If police sharpshooters take out a gunman who's spraying a crowd with bullets, that's a necessary use of violence. But making a big show of executing the gunman, years after the fact, when he no longer poses any threat is not necessary. I'm against the death penalty because I don't think the state should be in the business of killing for psychological gratification. That's what executions are, killing to make some people feel better.
Amanda's essay in the Guardian captures the ugly showmanship that keeps executioners in business. This isn't about justice, it's about spectacle:
Once you have the right to kill people, the voters start expecting semi-regular bloodshed as proof that you're doing your job, creating incentives for prosecutors and politicians to cut corners to get those voter-pleasing cadaver numbers up. Each new generation of prosecutors and politicians feels pressure to "best" their predecessor in the number of executions carried out, lest they face accusations of being soft on crime.
We don't need to execute criminals to keep the community safe. We're perfectly capable of locking them up indefinitely. Unfortunately, some people do have to be permanently sequestered from society because they're dangerous. Keeping us safe from those people is one of the most important functions of the state.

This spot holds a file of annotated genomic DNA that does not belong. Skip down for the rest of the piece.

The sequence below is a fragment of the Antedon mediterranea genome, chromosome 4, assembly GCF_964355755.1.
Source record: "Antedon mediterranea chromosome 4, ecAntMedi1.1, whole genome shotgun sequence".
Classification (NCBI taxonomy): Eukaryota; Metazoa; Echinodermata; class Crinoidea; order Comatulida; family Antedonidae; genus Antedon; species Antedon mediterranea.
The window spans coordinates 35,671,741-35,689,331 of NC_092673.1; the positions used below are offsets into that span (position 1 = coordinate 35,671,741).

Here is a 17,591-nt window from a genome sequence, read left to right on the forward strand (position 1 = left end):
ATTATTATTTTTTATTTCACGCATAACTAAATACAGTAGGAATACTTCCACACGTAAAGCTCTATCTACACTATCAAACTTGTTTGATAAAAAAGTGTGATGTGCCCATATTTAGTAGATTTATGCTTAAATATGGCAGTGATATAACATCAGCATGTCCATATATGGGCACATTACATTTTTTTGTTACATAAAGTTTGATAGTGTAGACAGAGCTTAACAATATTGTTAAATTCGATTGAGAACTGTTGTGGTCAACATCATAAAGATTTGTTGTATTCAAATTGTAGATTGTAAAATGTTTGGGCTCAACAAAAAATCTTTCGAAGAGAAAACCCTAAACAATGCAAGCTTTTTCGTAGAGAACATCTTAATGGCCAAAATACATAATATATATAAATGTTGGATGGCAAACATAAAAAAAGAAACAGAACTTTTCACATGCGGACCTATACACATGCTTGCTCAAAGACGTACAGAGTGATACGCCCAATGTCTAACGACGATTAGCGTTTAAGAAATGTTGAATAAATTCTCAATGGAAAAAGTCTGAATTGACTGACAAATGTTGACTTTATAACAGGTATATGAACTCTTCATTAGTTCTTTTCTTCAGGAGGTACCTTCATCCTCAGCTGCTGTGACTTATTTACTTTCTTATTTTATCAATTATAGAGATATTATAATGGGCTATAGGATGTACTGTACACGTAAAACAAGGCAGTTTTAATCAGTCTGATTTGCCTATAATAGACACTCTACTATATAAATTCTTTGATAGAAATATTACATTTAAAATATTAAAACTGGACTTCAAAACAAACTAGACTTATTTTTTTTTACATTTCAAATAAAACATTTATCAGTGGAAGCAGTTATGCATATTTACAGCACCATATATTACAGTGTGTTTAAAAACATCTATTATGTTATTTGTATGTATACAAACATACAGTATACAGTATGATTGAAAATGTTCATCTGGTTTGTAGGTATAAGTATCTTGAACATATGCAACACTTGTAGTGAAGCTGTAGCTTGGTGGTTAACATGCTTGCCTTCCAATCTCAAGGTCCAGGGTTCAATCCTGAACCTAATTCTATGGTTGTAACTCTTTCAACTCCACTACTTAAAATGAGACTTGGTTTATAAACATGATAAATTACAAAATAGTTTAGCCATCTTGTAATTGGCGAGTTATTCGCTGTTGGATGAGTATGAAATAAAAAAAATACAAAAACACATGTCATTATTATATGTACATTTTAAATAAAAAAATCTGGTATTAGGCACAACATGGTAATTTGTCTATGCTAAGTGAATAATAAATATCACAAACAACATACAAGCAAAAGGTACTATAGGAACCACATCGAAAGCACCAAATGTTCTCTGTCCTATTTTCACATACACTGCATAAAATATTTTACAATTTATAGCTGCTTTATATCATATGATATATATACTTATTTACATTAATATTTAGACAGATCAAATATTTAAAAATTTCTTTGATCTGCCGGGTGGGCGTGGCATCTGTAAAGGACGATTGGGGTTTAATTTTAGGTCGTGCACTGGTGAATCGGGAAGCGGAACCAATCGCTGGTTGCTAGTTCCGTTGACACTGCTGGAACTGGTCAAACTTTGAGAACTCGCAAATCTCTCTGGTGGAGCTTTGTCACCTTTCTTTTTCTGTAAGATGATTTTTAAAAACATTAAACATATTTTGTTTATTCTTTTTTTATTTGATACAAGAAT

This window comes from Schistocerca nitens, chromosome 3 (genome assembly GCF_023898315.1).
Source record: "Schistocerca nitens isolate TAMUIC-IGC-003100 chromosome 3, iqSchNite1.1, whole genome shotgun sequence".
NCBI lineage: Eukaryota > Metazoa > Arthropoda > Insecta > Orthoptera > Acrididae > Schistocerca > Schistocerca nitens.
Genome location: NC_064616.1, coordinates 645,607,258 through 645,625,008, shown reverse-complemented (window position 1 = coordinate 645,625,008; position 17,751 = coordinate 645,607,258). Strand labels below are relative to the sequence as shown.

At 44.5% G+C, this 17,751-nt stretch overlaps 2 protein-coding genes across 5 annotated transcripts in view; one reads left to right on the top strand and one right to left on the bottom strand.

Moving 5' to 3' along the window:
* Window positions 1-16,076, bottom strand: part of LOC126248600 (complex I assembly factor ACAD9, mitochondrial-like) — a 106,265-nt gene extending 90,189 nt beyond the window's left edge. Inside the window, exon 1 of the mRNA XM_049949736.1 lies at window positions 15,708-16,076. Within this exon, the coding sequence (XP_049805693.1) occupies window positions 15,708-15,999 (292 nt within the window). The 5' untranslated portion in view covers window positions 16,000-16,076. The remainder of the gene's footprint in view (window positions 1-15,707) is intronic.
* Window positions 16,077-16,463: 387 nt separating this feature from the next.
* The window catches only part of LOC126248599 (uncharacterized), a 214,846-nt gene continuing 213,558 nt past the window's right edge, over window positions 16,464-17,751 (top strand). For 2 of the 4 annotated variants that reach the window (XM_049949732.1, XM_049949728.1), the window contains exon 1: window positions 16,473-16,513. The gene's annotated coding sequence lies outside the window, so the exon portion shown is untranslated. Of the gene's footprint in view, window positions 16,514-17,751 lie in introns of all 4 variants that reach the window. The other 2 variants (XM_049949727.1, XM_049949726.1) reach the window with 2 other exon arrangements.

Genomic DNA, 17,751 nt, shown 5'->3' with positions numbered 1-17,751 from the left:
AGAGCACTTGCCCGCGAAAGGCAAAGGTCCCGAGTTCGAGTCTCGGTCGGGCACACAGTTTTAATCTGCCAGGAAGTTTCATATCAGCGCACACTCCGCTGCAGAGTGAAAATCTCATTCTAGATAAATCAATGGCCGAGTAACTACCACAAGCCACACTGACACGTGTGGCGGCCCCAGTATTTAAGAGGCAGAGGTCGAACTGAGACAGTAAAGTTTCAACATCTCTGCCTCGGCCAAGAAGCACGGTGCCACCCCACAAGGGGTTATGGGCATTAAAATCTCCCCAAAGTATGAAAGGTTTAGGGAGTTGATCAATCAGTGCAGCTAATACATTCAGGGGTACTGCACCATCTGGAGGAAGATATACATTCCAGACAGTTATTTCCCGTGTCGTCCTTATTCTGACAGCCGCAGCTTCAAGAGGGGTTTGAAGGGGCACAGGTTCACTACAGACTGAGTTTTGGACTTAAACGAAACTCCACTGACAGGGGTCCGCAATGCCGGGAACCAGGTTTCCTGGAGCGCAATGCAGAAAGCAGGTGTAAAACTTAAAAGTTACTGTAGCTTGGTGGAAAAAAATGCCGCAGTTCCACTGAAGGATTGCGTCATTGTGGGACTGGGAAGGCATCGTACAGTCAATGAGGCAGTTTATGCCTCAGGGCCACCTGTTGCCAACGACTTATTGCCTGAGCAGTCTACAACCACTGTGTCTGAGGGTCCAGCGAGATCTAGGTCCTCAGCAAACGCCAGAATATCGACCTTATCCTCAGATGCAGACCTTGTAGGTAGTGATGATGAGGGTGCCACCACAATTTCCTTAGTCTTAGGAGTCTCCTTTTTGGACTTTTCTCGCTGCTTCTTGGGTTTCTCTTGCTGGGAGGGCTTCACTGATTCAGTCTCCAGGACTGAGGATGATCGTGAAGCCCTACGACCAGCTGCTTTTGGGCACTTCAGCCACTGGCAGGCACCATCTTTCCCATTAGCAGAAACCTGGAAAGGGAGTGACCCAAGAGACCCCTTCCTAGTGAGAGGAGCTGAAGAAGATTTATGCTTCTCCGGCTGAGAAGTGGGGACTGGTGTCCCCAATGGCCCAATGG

Proponents of the death penalty insist executions are retribution, not revenge. Retribution is a fancy word for revenge in proportion to wrongdoing. It's not just making someone else suffer because you're hurting, it's inflicting the precise amount of misery that supposedly restores the moral order.
Even if you're sympathetic to a retributive model of justice, the idea that only death is "enough" retribution for certain kinds of murders is arbitrary. It's not obvious to me that execution is in fact worse than life in a SuperMax prison without the possibility of parole. What's a worse punishment: execution, or torture until natural death? Well, solitary confinement is torture.
What constitutes the correct amount of retribution is impossibly subjective and squishy. There are some goals of state-imposed punishments that everyone can agree on, and we'd do better to stick to those, namely, to deter crimes and to isolate predators from society. We can accomplish those without the death penalty.